Lowering prices will affect exclusivity of a luxury train; exploring avenues to make business viable, reasons CMD, IRCTC

Brushing aside concerns of low occupancy in luxury trains, A K Manocha CMD, IRCTC called it a global phenomena. Hoping to diversify earnings by operating Maharajas’ express in the off-season, he is also keen on venturing into MICE, weddings and chartered trip segment to boost IRCTC’s coffers. An exclusive with the CMD.

IRCTCThe business of running luxury trains has been a tricky affair given the successive losses incurred by operating parties. Issues of occupancy, exorbitant pricing, and lack of visibility in the domestic markets could be some of the major reasons for its failure to emerge as a viable business proposition. A K Manocha CMD, IRCTC shared his understanding on the business of running luxury trains by saying that the idea of luxury train tourism in India was essentially confined to a handful of states – which were being jointly run by the Ministry of Railways and the respective state. Noting that, maybe, domestic travelers were not very forthcoming in luxury tourism, he said “A person willing to travel for a week in luxury, all through a train is not a common phenomena, yet. People in India are used to very inexpensive travel. Fact remains that domestic travellers would prefer a Shatabdi or a Taj express over a luxury train to go to Agra.”

Sharing that there were thirteen luxury trains in the world, and India, currently, had five of them, he said that, “it is essentially created for the high-end luxury consumers, but we do come up with discounted tariffs to attract more passengers.” He informed that IRCTC had decided to run Maharajas’ Express in the off-season this year. “We will work out packages which will be cheaper. The issue remains that most of these packages are generally not availed by domestic tourists. Perhaps, it is yet to catch the fancy of domestic travellers,” he opined. On the question of low occupancy ratio, we were told that most of their guests were foreigners coming from distant shores like the USA, the UK, Japan, France and Turkey. “Occupancy in all the luxury trains in India is not very high anyway, and, so is the case world over. Any occupancy ranging around 60 percent is considered excellent for luxury trains globally,” he shared.

IRCTCAdding that the Palace on Wheels was the only train in the world to have touched a hundred percent occupancy for a few years, he told us that “Despite all odds, we still command the largest booking share, as far as luxury train travel is concerned. We have a share of almost 45 percent of total bookings.” However, he did concede that profitability just was not there. “It cannot happen in matter of months. The issue remains that to get sixty percent occupancy is not that easy. We have a carrying capacity of around 84 passengers and the fare is inclusive of five star dinning, accommodation and local travel,” he said, referring to their inability to slash prices to a great extent.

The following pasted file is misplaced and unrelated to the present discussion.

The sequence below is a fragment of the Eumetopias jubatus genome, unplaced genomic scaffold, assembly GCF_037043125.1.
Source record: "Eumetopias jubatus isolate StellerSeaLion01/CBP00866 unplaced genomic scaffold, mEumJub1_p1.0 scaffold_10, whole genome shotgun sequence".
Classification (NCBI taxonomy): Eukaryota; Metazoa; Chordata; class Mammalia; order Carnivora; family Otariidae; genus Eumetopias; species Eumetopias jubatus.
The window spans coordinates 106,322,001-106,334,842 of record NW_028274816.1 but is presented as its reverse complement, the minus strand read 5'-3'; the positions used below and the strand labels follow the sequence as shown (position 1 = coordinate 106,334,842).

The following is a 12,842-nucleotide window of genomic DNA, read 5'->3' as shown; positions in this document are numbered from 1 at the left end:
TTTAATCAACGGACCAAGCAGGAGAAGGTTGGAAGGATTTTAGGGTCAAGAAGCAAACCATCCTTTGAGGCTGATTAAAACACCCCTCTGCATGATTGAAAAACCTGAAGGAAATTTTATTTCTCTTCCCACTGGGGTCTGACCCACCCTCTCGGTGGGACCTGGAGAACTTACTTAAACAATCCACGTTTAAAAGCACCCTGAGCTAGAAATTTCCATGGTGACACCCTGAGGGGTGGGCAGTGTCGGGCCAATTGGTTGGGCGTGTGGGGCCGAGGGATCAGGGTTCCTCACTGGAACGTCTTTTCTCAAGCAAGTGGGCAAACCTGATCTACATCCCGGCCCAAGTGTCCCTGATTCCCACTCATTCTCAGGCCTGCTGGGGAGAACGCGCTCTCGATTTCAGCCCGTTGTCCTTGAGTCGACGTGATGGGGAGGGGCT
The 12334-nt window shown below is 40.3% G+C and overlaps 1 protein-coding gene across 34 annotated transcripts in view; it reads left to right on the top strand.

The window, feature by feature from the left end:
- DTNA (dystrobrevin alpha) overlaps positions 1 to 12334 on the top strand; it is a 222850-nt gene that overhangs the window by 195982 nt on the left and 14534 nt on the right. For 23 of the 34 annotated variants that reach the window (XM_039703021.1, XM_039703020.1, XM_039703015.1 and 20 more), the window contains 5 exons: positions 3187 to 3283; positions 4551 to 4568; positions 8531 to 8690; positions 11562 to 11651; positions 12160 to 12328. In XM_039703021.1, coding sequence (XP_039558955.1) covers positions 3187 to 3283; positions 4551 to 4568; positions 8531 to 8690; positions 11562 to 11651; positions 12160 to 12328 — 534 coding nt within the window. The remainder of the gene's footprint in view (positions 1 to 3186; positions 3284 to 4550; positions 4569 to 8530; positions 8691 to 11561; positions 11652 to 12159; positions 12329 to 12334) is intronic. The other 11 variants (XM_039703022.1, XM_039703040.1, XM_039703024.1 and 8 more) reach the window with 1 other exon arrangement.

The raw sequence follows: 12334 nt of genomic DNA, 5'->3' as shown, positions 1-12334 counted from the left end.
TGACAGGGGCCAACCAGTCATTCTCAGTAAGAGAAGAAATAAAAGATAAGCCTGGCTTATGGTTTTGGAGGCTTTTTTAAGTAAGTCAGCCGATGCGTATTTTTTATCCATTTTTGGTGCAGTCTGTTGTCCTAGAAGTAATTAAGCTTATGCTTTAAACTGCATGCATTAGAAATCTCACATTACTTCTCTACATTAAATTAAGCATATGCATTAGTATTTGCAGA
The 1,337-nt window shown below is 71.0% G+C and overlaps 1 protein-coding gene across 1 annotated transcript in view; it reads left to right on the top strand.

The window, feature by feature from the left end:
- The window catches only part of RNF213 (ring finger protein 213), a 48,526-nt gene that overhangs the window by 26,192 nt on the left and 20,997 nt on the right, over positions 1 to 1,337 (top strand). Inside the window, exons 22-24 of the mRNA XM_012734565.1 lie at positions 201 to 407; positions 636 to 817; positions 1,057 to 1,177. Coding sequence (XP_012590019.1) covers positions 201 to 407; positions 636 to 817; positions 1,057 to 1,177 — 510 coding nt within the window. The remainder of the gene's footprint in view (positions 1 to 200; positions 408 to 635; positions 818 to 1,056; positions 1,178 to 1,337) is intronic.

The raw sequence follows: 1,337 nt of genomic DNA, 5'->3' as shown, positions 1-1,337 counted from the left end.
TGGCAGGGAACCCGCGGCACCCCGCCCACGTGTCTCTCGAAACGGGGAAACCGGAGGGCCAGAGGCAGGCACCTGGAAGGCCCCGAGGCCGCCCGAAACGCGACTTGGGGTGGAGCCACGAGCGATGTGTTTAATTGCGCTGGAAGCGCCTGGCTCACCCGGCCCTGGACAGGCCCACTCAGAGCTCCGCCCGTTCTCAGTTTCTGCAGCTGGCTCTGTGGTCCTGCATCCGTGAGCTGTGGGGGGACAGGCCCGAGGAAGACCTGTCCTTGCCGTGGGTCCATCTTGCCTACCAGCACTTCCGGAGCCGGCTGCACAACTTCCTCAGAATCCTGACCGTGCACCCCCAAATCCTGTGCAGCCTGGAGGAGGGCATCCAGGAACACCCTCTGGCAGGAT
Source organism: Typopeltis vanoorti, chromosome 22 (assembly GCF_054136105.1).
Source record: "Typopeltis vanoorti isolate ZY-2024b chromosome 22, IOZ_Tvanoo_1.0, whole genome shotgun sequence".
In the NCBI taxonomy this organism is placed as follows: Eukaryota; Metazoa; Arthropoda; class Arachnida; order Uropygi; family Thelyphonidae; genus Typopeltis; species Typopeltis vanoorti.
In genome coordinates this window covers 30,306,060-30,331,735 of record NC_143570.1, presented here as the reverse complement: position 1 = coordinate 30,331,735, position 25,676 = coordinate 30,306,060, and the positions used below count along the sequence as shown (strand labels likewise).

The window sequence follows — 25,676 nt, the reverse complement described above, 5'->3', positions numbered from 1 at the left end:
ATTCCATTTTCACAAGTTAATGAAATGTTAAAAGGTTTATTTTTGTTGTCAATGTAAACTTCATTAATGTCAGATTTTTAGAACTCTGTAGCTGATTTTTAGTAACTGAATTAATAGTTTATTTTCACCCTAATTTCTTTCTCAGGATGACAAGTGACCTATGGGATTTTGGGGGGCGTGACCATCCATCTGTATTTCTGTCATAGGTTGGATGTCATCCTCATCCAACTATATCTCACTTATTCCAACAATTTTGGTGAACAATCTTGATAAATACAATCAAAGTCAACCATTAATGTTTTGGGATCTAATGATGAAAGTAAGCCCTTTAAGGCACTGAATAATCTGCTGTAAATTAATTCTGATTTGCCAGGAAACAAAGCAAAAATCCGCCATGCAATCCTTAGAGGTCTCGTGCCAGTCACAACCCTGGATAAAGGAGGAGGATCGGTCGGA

Attributing a number of factors that needed to be taken into account, when one looked at the economics of running a luxury train, he told us that the cost involved in maintenance was exorbitant. “We had requested the Ministry of Railways to cut down the lay-off time meant for maintenance, and they have agreed to it. So, we will run it in the off-season as well. We are even looking at newer avenues like MICE, conferences, weddings and chartered trips,” he said. Adding that they were exploring putting in place packaged tours, he said “We are trying to diversify our income without cutting down on the element of luxury that has come to define us.”

Noting that the conundrum lied in finding a balance between pricing and luxury, he said “the USP of our train is exclusivity. Somebody who wants exclusivity would not want too much crowd and commotion.” Indicating the enormity of the challenge in creating profitability without compromising world-class hospitality and service, the CMD said “We cannot lower the prices to the extent that we lose that element. It is, indeed, a tough call to take. But, as of now, we are doing alright. Other luxury trains plying in India are not doing very well in the financial sense,” he added. Agreeing to the notion that Luxury train travel could be made profitable, he said “I do not deny that; but, we have been in the business for only four years, now, and we have been awarded the most luxurious train by the WTA. So, I think it is a solid start, and we will better it in days to come,” he confidently added.